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Women's Museum of California

Preserving the Past, Inspiring the Future

Alemi Daba was born in Ethiopia in an Oromo tribal village. Girls did not go to school, but her contact with American missionaries enabled her to get an education. Because Alemi was Christian, she was tortured and imprisoned under the communist government, which also executed her husband and other members of her family. Alemi, with her two daughters, escaped and arrived in San Diego in 1988 as refugees. Soon after arriving, Alemi launched her energies toward adapting a new language and culture.

Ingrid Croce’s passion for life and belief in the vitality of San Diego are the essence of the Women’s Hall of Fame Spirit award!

After a career as a musician and performer and the tragic death of her husband, songwriter Jim Croce, Ingrid found ways to flourish in San Diego, becoming a self-made entrepreneur, restaurateur, author, publisher and philanthropist. Starting in the early 1970’s she led the movement to revamp San Diego’s run-down historic Gaslamp district. In 1985, she opened Croce’s Restaurant and Jazz Bar at the corner of 5th and F in honor of her late husband.

Joan Craigwell, Trailblazer, is a highly decorated Vietnam veteran, a nurse who went on to become dean of a school of nursing. She has devoted herself to counseling veterans suffering from Post Traumatic Stress Disorder and improving conditions for nurses, women and people of color. A recipient of the Congressional Black Caucus Veterans Brain trust Award, the National Disabled American Veterans Commanders' Award, and the Congressional Distinguished Service Award, she has been a champion for nurses and women in the military and in the community.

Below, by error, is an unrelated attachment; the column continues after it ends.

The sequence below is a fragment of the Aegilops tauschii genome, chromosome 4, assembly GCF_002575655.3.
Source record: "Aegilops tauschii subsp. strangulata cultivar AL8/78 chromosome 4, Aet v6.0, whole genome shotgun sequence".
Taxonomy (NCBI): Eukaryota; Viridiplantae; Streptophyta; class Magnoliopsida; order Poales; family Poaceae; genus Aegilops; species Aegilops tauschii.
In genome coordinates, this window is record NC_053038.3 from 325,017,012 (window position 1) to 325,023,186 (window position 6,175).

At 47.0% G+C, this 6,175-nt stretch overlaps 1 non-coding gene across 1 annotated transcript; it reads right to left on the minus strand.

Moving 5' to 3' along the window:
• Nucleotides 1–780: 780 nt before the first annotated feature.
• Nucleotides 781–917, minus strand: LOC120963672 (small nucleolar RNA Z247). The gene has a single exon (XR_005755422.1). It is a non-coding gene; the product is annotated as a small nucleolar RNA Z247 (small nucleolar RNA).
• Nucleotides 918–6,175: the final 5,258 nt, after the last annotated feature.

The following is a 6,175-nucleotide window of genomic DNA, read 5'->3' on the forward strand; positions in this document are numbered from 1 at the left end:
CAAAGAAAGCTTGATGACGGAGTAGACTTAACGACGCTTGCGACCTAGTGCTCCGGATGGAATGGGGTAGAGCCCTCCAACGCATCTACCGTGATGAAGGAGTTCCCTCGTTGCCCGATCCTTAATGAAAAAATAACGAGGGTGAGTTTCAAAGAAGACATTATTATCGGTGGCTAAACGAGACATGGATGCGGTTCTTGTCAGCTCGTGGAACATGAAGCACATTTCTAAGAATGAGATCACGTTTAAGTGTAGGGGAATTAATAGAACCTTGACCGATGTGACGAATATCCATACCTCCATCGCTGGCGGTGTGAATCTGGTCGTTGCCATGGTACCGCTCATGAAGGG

Margaret “Midge” Costanza was the first woman appointed as Assistant to the President of the United States, Jimmy Carter (1977-1979). There she promoted civil and human rights, curbing world hunger, supporting minority rights as well as the arts and humanities. Midge has a long list of lifetime work in the community and the nation. She passed away in March of 2010.

Evelyn L. Clarke, has worked for decades on behalf of San Diego’s first women’s and human rights organizations such as San Diego National Women’s Political Caucus and the Older Women’s League. She has preserved the histories of organizations by photographing or videotaping their events for their archives. Curiosity and determination prompted Evelyn to take leading roles in many organization working on behalf of women's rights, human rights, healthcare, local and national politics, youth and multi-cultural issues and concerns.

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